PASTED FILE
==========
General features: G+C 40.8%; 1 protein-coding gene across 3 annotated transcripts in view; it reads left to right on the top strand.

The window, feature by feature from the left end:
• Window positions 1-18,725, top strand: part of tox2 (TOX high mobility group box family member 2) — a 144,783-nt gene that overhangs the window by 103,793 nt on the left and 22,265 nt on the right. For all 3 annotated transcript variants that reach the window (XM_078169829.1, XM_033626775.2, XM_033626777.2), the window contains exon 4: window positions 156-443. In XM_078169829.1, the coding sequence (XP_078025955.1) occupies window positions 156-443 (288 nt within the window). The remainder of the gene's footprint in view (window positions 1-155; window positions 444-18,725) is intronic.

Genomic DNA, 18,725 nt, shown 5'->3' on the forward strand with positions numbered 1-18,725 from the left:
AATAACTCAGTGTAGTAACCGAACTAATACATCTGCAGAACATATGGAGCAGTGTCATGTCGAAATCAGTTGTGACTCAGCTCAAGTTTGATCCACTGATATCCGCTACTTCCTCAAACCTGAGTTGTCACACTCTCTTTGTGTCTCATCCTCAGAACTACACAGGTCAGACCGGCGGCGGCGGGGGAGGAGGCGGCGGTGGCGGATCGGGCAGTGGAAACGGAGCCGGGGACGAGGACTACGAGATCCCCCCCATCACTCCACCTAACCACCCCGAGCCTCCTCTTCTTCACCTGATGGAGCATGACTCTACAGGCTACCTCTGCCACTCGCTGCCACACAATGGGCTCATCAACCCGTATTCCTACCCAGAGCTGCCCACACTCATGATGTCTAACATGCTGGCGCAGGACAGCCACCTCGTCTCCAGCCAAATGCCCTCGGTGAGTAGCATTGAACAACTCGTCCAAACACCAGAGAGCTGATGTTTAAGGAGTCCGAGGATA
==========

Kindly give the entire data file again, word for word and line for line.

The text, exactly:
General features: G+C 40.8%; 1 protein-coding gene across 3 annotated transcripts in view; it reads left to right on the top strand.

The window, feature by feature from the left end:
• Window positions 1-18,725, top strand: part of tox2 (TOX high mobility group box family member 2) — a 144,783-nt gene that overhangs the window by 103,793 nt on the left and 22,265 nt on the right. For all 3 annotated transcript variants that reach the window (XM_078169829.1, XM_033626775.2, XM_033626777.2), the window contains exon 4: window positions 156-443. In XM_078169829.1, the coding sequence (XP_078025955.1) occupies window positions 156-443 (288 nt within the window). The remainder of the gene's footprint in view (window positions 1-155; window positions 444-18,725) is intronic.

Genomic DNA, 18,725 nt, shown 5'->3' on the forward strand with positions numbered 1-18,725 from the left:
AATAACTCAGTGTAGTAACCGAACTAATACATCTGCAGAACATATGGAGCAGTGTCATGTCGAAATCAGTTGTGACTCAGCTCAAGTTTGATCCACTGATATCCGCTACTTCCTCAAACCTGAGTTGTCACACTCTCTTTGTGTCTCATCCTCAGAACTACACAGGTCAGACCGGCGGCGGCGGGGGAGGAGGCGGCGGTGGCGGATCGGGCAGTGGAAACGGAGCCGGGGACGAGGACTACGAGATCCCCCCCATCACTCCACCTAACCACCCCGAGCCTCCTCTTCTTCACCTGATGGAGCATGACTCTACAGGCTACCTCTGCCACTCGCTGCCACACAATGGGCTCATCAACCCGTATTCCTACCCAGAGCTGCCCACACTCATGATGTCTAACATGCTGGCGCAGGACAGCCACCTCGTCTCCAGCCAAATGCCCTCGGTGAGTAGCATTGAACAACTCGTCCAAACACCAGAGAGCTGATGTTTAAGGAGTCCGAGGATA